The worst part was obviously getting it done since I don’t tolerate pain very well. Then in the first week, it was quite itchy. Which has thankfully passed now but the worst part was not being able to scratch the area. Other than that I have lightly knocked it a few times mostly from resting my hand on my face or just casually brushing it with my fingers because I’ve forgotten it’s there. But overall, this is the most smooth sailing piercing I have EVER had and I love it.
Since this is so fresh I can’t comment on the full healing process just yet. I’ve already gone for a checkup to make sure things are going well and I will go again around the six-month mark. This is to see if I need a downsize. But this time next year it should be on its way to being fully healed. Hopefully, the journey continues to be this smooth and easy-going.
Would I Recommend? –
I would fully recommend this piercing. I’m not worried about my hair getting caught on it like a helix, or knocking it when I get changed. So for me, this one is easy peasy. The only time you need to be cautious of the piercing is when you apply makeup as you don’t want the germs from your makeup brushes or sponge getting caught up on an open wound. Out of all the ones I have had I would say this is a good place to start.
Jewellery plays a huge role in the healing process, I would say this is just as important as finding a professional piercer. The correct material, size and type affect the healing of the piercing. Sterling silver and surgical steel should be avoided. They have mystery metals within them that your body might not agree with.
I don’t react well to silver, due to the nickel content within them. When I wore silver in my lobes in their first year they flared up and I had a really rough time in trying to get them to settle down. They were then changed to 14k Rose Gold and Implant Grade Titanium and I’ve had no issues since.
When you are looking to get pierced Titanium or Gold are going to be your best options. Titanium is the most affordable option and is available across many reputable piercing studios. I used to get my labrets for my lobes for £10 and they were Anodised by Hannah to a rose gold colour. They worked perfectly whilst I was saving up for some gold pieces.
Other materials include Niobium and Glass these are some great high quality materials. You want to avoid plastic jewellery as the surface is not smooth on a microscopic and can harbour bacteria. It also depends on the plastic as some can react with your skin and bond to the surface. This is because the plastic has a lower melting point than the body temperature.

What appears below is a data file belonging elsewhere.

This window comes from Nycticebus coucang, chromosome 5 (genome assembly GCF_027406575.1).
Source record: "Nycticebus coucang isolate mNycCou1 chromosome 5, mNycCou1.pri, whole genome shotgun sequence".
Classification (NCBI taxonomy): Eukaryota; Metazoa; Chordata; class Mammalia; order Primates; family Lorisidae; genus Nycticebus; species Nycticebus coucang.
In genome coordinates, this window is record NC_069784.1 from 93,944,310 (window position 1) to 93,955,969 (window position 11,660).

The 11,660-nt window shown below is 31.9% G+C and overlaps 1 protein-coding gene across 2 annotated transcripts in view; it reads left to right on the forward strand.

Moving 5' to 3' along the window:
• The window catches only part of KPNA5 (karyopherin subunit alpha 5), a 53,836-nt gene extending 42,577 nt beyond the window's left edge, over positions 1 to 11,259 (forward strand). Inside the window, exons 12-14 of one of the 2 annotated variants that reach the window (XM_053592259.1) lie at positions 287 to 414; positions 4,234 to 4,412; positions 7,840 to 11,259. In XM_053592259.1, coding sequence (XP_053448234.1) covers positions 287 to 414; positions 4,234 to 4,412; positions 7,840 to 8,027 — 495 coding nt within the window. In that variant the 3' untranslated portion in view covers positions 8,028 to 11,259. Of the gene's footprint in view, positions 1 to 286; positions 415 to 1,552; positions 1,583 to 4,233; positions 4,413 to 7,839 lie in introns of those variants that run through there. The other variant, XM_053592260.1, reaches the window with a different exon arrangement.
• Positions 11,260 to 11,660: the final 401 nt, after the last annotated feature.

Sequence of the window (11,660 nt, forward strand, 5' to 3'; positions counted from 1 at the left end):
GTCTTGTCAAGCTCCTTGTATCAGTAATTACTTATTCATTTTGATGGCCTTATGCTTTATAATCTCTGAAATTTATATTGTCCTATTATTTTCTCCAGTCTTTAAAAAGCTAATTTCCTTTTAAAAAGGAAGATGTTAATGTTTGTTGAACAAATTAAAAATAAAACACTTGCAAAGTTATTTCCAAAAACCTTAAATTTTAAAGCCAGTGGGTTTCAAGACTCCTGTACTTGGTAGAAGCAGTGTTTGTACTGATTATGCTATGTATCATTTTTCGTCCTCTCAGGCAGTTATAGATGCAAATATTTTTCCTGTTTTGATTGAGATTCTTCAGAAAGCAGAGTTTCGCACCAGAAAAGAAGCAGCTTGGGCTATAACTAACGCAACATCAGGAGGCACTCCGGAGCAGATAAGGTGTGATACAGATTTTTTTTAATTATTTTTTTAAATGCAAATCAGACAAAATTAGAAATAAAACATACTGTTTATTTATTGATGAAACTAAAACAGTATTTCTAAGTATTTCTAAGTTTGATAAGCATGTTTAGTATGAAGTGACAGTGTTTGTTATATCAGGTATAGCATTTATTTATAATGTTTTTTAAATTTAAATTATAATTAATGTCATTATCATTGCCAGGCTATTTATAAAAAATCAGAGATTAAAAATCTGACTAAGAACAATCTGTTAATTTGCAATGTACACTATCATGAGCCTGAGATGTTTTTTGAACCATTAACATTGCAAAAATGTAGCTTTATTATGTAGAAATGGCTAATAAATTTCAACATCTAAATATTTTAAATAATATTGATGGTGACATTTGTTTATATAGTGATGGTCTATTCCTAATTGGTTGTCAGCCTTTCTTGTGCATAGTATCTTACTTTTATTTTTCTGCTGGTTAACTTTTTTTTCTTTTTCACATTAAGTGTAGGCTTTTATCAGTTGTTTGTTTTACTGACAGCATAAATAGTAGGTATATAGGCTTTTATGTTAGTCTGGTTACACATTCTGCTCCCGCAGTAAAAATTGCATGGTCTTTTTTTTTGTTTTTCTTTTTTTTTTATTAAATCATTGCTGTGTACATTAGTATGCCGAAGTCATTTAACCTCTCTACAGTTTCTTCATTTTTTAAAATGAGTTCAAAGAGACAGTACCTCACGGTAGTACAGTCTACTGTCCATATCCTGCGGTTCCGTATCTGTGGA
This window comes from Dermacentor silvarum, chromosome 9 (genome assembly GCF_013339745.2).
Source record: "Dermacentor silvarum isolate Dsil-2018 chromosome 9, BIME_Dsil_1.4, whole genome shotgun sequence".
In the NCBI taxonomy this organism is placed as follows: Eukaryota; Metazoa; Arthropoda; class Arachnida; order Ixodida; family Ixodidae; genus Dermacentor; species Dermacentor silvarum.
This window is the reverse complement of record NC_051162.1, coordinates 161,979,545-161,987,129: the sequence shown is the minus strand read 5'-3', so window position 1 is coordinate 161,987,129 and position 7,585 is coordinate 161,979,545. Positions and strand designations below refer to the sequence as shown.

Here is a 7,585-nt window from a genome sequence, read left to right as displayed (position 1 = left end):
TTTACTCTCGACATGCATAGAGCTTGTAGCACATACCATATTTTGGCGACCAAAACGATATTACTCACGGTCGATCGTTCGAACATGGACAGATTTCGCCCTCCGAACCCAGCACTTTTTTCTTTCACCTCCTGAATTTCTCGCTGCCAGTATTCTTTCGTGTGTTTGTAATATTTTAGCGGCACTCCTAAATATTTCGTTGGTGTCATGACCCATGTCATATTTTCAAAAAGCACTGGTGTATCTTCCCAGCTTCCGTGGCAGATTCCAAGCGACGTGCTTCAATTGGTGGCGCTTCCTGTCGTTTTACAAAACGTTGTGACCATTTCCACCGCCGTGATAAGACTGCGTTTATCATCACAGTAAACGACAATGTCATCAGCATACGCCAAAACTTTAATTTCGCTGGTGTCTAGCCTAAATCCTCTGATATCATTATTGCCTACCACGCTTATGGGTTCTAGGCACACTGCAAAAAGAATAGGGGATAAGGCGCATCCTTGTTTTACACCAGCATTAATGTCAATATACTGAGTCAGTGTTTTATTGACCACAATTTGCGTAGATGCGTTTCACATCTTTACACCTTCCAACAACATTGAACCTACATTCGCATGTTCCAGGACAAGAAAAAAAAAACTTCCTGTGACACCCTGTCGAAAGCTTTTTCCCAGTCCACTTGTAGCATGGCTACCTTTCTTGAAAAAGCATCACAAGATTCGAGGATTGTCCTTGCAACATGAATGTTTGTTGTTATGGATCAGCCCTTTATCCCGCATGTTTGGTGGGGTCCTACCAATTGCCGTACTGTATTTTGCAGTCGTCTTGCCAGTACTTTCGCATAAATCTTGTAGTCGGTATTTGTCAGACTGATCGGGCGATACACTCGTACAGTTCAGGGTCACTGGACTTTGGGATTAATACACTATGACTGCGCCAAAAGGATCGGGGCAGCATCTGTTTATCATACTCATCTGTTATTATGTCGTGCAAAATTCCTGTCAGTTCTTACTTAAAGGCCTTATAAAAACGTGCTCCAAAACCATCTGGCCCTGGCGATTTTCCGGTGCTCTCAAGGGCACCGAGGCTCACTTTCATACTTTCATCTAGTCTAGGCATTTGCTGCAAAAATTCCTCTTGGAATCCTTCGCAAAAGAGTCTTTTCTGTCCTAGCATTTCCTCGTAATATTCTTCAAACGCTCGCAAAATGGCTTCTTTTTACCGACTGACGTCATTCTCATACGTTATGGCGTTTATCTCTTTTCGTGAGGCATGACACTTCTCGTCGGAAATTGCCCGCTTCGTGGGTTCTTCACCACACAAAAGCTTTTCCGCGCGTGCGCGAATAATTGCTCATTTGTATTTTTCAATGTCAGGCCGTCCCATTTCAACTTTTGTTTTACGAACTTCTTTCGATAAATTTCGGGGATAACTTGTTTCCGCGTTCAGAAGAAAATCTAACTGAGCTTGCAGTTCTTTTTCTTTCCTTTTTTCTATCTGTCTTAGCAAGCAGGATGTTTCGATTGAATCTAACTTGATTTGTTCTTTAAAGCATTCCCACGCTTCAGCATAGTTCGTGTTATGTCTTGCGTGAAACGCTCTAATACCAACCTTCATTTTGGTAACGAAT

Externally threaded labrets need to be avoided as these create tiny tears in the ear as they get pushed through. They also trap bacteria in the threads. Internally threaded or push fit labrets are the best options for a whole host of reasons. Anatometal and Neometal offer high-quality jewellery pieces that are affordable and can be found across many reputable studios. These are names you can trust and I believe they come with a lifetime guarantee. Other companies offering high-quality pieces include LeRoi, BVLA, Industrial Strength, Gorilla Glass as well as many others.
Feel free to ask your piercer what the jewellery is before getting your ears pierced. If they are using high-quality pieces then they should be more than happy to show you. Also, they should autoclave and sterilise everything to ensure it is sanitary, the last thing you want is an infection.
Different piercings do require slightly different jewellery pieces. Your piercer will know which type is best. You could get pierced with a ring but there are issues with healing using this type. The ring moves around a lot and can drag dirt and bacteria inside the piercing. So talk to your piercer and discuss your options, also let them know if you plan to wear a ring later on as this might affect the way you get pierced.
After Care And Cleaning
This is the final step in getting a piercing. This part is important in ensuring the piercing heals well. There are a few different methods that are recommended by piercers.
The first method, and the one I love and use is something called LITHA. This means ‘Leave It The Hell Alone’. For this method all you need to do is soak your ears in the shower, spray the piercing with some sterile saline spray twice a day and that’s pretty much it. You should let your body do its thing. It minimises any disturbance to the natural healing processes which ensures the area is kept clean and it reduces the chance of irritation or infection.